Monday, 26 November 2007

We all need a bit of stimulation

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The idea that we all need to keep our brains active is nothing new. With the craze of Suduko, brainteaser books and now Nintendo's Brain Academy game all in the media, we are reminded that we need stay stimulated to improve our memory and not develop other degenerative diseases. But when reading 'A User's Guide to the Brain', the author John Ratey explains in detail how and why this occurs. It fascinated me and with this knowledge, things all started to slot into place.
Brain development begins as soon as conception has occurred. and during the first weeks 250, 000 nerve cells are created every minute. These nerve cells (or neurons) then travel to various points in the brain to differentiate and form their purpose. From the beginning, the brain is a social brain, with cells all interacting with each other, talking to each other, and it is these messages that allow many functions in the body to occur. The cells develop in sophistication over time, branching out, and developing more cells in the areas that are frequently used. Likewise, those that are unused become couch potatoes and die off. Think of it like a big social party. If no one is talking to you and you end up in a corner alone, you soon choose to go home. Those having fun chatting and dancing often end up going on somewhere else.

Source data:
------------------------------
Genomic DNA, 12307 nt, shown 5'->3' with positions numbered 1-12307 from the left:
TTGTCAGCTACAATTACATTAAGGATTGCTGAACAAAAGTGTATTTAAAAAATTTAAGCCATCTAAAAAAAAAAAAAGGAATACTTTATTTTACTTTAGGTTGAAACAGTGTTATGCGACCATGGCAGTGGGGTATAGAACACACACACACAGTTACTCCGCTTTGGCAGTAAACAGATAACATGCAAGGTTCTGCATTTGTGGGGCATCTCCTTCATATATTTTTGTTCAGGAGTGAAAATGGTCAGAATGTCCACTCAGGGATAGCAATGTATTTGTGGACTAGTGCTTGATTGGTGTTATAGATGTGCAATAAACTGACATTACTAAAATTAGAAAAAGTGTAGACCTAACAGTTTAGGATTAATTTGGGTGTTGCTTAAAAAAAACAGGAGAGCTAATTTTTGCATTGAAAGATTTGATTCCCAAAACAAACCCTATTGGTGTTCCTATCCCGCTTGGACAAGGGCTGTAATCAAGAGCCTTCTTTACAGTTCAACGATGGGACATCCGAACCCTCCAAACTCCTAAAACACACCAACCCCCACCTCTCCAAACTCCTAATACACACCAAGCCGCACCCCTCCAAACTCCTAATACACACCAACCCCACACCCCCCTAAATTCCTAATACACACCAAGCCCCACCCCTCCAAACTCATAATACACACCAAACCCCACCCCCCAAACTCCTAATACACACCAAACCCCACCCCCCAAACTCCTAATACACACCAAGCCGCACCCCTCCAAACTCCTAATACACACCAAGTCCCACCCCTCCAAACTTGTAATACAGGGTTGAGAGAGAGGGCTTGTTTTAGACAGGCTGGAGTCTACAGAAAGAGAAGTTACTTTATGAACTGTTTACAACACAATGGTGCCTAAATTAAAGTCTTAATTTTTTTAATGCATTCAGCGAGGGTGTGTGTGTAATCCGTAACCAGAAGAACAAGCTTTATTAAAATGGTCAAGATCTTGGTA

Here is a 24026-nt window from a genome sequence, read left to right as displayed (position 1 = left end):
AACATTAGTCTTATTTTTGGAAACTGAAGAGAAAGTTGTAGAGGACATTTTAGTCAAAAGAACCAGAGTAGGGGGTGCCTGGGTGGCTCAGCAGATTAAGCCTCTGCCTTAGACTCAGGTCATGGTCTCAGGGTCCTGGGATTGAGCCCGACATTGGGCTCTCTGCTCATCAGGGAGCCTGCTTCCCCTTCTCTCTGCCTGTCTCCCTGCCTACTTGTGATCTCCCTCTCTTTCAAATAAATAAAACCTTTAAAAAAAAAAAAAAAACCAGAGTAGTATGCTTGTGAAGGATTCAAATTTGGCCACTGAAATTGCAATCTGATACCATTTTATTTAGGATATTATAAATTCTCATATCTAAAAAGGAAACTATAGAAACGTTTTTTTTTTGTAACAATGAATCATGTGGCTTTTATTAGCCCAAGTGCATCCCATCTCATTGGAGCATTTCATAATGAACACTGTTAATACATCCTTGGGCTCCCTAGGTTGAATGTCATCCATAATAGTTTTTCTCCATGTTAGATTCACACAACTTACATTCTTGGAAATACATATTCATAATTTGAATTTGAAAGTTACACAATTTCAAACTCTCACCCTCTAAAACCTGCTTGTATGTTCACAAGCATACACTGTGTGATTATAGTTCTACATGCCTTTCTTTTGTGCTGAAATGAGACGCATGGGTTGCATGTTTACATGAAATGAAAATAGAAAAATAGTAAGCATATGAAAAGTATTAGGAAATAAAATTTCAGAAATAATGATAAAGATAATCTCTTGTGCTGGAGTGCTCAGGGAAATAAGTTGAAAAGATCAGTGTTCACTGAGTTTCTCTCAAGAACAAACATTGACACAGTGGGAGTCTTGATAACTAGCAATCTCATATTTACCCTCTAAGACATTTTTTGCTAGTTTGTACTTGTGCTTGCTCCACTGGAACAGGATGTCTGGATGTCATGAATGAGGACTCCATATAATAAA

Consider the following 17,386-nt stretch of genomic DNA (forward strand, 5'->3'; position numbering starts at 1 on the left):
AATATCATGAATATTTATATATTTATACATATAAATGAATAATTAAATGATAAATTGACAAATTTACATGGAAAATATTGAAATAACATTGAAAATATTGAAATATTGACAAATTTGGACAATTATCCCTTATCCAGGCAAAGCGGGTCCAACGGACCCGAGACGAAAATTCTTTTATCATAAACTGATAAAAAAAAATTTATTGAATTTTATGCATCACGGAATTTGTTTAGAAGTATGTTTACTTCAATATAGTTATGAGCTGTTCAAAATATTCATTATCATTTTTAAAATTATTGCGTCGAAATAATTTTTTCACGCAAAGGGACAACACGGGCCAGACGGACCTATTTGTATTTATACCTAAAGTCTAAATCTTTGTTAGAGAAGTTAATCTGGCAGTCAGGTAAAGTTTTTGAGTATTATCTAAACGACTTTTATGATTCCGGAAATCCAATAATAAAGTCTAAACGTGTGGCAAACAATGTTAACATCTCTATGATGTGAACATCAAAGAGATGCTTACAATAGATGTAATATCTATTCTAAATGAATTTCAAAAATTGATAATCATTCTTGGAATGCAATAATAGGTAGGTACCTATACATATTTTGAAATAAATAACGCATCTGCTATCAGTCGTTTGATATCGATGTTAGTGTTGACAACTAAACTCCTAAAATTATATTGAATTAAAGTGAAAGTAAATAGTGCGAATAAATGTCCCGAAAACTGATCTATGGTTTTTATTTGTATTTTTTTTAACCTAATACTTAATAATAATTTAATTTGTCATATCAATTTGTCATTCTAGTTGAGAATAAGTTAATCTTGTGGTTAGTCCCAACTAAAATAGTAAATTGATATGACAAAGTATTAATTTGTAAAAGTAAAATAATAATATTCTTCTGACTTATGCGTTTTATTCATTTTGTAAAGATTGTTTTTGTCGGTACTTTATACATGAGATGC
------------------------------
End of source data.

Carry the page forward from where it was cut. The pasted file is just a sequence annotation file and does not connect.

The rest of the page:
So this all got me thinking about how our brains develop from an early age, and how the simplest actions are taught to babies and toddlers in order for them to grow and learn. Sorry if I am being obvious here but I haven't really thought about it before.
As science has got more sophisticated, and they know how the brain works, it has helped to inform the ways we teach, and communicate. That is why for instance if you go into schools now, books and things on the wall look so much more interesting than when we were at school. I'm sure some of you were taught from plain books with no pictures or diagrams. Now we know that since babies first use their eyes to understand, before the more complex process of speech and hearing is developed, visual stimulation is the way to teach from a very young age. That is why picture books are so effective, with words being gradually introduced. So for all those traditionalists that moan that copy is a dying art in advertising, I think it has changed out of an understanding of what generations respond to more effectively. We find pictures easy on the eye, process them quicker, and for some don't feel the struggle learning that can be associated with unhappy school days. Don't get me wrong, copy has it's place. Especially for more intellectually aimed brands, but in this fast paced world, we do have to move with the times and interact with people in the way they are comfortable with and used to. That is why digital media is fast becoming the media of choice. For that is what the next generation is familiar with.
On that note, here's some pretty pictures to keep you visually interested:

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